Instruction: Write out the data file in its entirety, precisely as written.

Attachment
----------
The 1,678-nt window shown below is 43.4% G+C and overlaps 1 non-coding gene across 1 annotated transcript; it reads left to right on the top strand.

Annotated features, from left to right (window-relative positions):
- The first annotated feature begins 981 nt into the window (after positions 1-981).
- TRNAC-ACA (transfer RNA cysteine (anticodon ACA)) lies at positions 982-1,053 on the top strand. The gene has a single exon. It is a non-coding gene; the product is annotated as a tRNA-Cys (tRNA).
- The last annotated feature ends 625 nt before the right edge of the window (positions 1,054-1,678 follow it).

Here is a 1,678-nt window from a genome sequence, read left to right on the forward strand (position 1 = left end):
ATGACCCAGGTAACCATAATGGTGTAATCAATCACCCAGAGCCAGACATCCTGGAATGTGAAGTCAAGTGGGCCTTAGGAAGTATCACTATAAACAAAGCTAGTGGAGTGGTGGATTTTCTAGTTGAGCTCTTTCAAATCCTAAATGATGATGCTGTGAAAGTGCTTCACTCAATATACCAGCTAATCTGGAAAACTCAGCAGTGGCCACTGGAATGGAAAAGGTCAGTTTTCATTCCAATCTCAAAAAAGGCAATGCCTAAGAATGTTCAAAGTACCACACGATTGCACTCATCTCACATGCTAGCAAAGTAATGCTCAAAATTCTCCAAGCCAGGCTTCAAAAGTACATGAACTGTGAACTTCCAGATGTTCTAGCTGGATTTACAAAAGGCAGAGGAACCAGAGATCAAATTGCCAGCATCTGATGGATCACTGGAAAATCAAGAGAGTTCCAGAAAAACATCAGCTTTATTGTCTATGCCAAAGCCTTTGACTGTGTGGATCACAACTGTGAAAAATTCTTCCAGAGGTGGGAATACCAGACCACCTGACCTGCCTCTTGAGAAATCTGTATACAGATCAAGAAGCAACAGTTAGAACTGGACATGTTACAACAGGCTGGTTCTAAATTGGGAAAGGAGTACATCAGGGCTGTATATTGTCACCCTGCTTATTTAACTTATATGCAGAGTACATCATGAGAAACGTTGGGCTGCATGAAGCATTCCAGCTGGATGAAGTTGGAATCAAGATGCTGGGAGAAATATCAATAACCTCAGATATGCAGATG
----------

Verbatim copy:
The 1,678-nt window shown below is 43.4% G+C and overlaps 1 non-coding gene across 1 annotated transcript; it reads left to right on the top strand.

Annotated features, from left to right (window-relative positions):
- The first annotated feature begins 981 nt into the window (after positions 1-981).
- TRNAC-ACA (transfer RNA cysteine (anticodon ACA)) lies at positions 982-1,053 on the top strand. The gene has a single exon. It is a non-coding gene; the product is annotated as a tRNA-Cys (tRNA).
- The last annotated feature ends 625 nt before the right edge of the window (positions 1,054-1,678 follow it).

Here is a 1,678-nt window from a genome sequence, read left to right on the forward strand (position 1 = left end):
ATGACCCAGGTAACCATAATGGTGTAATCAATCACCCAGAGCCAGACATCCTGGAATGTGAAGTCAAGTGGGCCTTAGGAAGTATCACTATAAACAAAGCTAGTGGAGTGGTGGATTTTCTAGTTGAGCTCTTTCAAATCCTAAATGATGATGCTGTGAAAGTGCTTCACTCAATATACCAGCTAATCTGGAAAACTCAGCAGTGGCCACTGGAATGGAAAAGGTCAGTTTTCATTCCAATCTCAAAAAAGGCAATGCCTAAGAATGTTCAAAGTACCACACGATTGCACTCATCTCACATGCTAGCAAAGTAATGCTCAAAATTCTCCAAGCCAGGCTTCAAAAGTACATGAACTGTGAACTTCCAGATGTTCTAGCTGGATTTACAAAAGGCAGAGGAACCAGAGATCAAATTGCCAGCATCTGATGGATCACTGGAAAATCAAGAGAGTTCCAGAAAAACATCAGCTTTATTGTCTATGCCAAAGCCTTTGACTGTGTGGATCACAACTGTGAAAAATTCTTCCAGAGGTGGGAATACCAGACCACCTGACCTGCCTCTTGAGAAATCTGTATACAGATCAAGAAGCAACAGTTAGAACTGGACATGTTACAACAGGCTGGTTCTAAATTGGGAAAGGAGTACATCAGGGCTGTATATTGTCACCCTGCTTATTTAACTTATATGCAGAGTACATCATGAGAAACGTTGGGCTGCATGAAGCATTCCAGCTGGATGAAGTTGGAATCAAGATGCTGGGAGAAATATCAATAACCTCAGATATGCAGATG